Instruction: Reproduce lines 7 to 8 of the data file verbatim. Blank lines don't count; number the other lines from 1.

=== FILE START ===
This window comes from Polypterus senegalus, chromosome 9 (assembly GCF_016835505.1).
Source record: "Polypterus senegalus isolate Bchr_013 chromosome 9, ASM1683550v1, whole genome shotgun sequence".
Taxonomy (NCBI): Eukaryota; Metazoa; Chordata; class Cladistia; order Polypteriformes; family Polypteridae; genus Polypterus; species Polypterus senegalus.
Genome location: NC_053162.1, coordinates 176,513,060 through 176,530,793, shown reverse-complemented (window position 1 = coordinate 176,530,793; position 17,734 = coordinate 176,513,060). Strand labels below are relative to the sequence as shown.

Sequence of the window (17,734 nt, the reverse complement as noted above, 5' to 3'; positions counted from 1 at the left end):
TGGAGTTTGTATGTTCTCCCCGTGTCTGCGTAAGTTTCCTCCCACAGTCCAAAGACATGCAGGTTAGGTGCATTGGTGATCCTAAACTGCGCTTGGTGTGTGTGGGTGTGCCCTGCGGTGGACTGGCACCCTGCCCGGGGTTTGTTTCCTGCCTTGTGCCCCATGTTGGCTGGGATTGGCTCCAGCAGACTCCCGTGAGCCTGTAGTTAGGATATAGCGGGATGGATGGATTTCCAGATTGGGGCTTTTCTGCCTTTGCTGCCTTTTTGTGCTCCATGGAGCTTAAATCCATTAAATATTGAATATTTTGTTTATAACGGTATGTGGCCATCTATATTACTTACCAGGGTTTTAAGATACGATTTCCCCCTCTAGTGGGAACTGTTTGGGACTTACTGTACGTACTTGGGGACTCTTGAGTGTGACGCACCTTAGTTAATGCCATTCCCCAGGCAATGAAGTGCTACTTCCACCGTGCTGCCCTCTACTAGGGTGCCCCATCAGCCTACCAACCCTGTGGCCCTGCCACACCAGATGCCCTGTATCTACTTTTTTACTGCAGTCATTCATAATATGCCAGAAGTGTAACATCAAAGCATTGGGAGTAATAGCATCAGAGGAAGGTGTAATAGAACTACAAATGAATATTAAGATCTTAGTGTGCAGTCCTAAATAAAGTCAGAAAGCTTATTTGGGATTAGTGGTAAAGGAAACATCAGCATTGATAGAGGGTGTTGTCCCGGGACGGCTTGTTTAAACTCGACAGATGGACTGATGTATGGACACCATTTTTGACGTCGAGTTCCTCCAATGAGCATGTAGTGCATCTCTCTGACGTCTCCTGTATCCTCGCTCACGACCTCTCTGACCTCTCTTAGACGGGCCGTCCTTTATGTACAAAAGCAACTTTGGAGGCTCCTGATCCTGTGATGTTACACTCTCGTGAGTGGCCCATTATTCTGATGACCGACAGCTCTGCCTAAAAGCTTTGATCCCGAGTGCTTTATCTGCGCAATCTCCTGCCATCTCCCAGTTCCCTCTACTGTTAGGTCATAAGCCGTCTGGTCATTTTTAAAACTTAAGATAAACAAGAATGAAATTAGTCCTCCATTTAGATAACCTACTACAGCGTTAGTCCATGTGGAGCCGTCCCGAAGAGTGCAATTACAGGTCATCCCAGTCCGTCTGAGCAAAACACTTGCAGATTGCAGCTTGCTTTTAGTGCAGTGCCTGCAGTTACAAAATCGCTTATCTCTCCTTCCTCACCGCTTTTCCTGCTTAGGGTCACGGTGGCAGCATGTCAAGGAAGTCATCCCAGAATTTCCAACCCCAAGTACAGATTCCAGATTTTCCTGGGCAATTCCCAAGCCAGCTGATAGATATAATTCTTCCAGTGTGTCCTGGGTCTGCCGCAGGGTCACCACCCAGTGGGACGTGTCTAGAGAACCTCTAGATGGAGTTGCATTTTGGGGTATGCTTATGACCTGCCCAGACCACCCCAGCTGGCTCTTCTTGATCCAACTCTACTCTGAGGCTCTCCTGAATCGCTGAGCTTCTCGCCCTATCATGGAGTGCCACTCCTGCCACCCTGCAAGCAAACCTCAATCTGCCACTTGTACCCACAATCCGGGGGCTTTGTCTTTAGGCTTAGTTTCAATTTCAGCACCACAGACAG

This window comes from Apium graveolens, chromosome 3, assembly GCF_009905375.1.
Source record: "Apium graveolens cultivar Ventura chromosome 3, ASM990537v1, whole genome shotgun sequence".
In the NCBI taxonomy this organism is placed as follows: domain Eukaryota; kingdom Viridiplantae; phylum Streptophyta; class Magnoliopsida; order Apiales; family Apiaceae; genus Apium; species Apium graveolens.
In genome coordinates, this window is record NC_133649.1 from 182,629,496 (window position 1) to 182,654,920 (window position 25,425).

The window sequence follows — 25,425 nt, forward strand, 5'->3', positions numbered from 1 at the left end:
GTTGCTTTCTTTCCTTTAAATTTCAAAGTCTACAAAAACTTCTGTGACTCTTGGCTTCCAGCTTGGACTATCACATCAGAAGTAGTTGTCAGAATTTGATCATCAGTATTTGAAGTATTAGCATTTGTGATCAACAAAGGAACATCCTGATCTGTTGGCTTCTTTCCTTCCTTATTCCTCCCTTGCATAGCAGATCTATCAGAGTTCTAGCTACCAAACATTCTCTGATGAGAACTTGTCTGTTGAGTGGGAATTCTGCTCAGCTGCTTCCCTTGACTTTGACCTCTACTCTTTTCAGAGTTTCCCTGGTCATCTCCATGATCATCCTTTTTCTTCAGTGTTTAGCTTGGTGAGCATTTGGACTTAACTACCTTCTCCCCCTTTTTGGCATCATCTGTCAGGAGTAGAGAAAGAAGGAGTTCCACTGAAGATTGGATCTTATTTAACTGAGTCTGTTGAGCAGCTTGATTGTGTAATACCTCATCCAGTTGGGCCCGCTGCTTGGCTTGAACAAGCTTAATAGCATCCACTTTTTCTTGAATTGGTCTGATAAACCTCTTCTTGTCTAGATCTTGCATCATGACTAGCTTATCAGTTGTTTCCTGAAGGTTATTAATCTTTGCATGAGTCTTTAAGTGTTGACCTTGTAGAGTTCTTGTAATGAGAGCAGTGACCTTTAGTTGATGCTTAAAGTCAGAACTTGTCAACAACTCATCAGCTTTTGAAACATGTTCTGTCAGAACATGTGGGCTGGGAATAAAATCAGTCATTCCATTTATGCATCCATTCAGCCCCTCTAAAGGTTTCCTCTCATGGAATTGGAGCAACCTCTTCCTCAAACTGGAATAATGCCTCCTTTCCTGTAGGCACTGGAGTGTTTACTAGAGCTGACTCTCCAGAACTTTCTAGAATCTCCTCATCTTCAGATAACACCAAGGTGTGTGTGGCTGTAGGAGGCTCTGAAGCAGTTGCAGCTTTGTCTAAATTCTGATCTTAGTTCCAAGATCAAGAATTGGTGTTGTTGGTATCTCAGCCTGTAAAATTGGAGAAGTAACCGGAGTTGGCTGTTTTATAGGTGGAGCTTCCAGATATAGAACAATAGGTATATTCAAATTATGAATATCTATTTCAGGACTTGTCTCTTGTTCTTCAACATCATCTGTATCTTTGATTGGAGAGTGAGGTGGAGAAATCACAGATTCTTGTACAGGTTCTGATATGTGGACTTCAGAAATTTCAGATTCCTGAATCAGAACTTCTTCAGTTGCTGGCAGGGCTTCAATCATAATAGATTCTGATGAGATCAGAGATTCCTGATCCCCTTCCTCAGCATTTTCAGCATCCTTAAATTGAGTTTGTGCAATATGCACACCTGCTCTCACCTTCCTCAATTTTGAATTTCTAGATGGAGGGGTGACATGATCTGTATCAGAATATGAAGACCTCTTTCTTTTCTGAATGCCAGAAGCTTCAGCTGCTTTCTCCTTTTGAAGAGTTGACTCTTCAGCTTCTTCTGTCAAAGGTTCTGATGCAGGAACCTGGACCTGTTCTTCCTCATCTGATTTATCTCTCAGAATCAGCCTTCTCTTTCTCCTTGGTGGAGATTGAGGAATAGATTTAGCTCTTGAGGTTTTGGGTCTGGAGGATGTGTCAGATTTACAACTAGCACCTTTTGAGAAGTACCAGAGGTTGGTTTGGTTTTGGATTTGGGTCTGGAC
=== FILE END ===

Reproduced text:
This window comes from Apium graveolens, chromosome 3, assembly GCF_009905375.1.
Source record: "Apium graveolens cultivar Ventura chromosome 3, ASM990537v1, whole genome shotgun sequence".